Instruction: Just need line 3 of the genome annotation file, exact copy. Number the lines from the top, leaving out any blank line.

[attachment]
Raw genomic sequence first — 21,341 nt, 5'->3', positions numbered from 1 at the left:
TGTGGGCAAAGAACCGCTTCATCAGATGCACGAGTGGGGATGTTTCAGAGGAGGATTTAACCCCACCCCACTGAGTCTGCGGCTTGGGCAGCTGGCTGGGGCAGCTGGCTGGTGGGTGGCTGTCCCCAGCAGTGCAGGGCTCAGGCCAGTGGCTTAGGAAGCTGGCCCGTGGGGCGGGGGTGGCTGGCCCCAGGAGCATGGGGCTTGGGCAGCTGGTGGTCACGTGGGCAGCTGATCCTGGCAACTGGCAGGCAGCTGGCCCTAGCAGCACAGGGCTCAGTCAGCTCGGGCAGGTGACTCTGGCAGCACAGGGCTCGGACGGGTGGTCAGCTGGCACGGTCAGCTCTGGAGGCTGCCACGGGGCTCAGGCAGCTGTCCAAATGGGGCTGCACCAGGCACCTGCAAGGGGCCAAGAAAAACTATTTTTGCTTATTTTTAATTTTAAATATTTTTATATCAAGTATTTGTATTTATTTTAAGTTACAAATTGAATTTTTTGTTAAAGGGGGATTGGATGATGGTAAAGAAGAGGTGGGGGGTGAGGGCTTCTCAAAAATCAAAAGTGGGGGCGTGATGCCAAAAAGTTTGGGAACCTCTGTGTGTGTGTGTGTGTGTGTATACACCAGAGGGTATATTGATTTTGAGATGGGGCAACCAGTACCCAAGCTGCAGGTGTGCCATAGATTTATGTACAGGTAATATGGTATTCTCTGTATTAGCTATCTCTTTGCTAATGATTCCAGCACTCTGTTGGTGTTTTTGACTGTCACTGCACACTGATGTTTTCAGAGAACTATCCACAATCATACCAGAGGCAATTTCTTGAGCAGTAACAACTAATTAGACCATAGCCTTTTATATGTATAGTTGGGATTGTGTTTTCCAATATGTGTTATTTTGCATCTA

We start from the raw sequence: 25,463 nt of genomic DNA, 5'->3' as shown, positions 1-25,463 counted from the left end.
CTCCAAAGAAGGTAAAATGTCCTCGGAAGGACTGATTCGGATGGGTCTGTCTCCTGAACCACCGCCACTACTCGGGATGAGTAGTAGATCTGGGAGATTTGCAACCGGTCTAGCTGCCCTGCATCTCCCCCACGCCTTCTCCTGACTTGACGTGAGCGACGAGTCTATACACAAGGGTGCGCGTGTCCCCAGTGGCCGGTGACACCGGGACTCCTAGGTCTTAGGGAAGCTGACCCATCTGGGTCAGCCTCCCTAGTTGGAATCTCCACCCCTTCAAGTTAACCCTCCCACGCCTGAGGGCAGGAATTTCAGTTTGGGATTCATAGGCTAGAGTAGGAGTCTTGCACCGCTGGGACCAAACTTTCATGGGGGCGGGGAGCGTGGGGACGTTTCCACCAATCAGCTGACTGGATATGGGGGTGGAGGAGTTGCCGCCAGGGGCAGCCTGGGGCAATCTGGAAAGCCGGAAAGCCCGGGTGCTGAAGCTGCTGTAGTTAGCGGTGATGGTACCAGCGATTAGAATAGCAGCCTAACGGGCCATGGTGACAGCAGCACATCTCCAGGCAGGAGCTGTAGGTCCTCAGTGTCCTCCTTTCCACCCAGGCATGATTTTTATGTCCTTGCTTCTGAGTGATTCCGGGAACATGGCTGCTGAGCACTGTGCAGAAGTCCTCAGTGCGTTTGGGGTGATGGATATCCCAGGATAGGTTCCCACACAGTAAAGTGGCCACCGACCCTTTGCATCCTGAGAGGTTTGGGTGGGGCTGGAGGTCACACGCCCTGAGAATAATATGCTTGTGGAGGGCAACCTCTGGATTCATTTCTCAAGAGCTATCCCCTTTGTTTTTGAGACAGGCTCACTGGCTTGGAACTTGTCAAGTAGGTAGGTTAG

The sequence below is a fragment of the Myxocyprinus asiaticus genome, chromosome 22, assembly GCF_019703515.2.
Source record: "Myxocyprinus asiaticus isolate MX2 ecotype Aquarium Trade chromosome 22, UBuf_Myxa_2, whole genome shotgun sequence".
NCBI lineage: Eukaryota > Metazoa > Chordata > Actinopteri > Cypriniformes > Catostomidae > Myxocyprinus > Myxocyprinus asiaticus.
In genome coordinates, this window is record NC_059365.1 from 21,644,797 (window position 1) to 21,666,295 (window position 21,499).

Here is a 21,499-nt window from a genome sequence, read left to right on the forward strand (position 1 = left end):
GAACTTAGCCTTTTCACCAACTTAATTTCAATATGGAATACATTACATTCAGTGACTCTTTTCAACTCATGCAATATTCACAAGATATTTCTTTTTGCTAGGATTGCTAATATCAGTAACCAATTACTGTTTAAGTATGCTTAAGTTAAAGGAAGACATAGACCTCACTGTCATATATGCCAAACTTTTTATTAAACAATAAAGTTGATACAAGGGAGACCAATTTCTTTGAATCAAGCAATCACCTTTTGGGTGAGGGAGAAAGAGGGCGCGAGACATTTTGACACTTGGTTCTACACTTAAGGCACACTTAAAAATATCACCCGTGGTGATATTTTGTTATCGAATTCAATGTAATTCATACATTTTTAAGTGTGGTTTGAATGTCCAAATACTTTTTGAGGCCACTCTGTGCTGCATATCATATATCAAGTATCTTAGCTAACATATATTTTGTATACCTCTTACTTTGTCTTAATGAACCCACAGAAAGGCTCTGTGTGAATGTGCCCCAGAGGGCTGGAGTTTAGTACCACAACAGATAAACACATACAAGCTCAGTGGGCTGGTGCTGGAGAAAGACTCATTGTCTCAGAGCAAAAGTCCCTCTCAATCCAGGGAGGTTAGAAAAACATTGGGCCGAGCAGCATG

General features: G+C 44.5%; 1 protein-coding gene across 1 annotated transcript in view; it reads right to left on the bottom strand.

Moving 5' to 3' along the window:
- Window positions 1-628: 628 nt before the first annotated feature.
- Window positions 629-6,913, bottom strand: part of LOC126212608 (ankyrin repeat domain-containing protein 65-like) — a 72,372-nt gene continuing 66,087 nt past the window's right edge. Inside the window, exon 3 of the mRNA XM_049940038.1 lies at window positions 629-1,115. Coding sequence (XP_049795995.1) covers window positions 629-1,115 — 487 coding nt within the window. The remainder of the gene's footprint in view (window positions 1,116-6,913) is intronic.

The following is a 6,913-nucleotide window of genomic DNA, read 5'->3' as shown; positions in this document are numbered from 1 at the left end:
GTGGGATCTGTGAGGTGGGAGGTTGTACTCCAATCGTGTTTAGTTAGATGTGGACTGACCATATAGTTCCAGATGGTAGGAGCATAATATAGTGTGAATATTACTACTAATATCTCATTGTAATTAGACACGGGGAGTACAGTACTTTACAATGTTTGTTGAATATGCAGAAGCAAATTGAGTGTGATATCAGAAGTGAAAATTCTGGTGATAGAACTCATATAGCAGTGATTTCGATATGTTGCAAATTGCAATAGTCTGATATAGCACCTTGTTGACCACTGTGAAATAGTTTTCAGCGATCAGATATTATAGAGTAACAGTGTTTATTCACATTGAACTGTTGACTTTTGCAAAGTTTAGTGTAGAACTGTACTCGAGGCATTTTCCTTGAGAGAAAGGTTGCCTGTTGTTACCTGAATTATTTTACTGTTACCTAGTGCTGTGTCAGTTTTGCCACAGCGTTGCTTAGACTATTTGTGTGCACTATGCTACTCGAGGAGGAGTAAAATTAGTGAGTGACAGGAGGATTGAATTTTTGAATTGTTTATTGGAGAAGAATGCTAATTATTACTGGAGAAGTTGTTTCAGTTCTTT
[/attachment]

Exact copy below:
We start from the raw sequence: 25,463 nt of genomic DNA, 5'->3' as shown, positions 1-25,463 counted from the left end.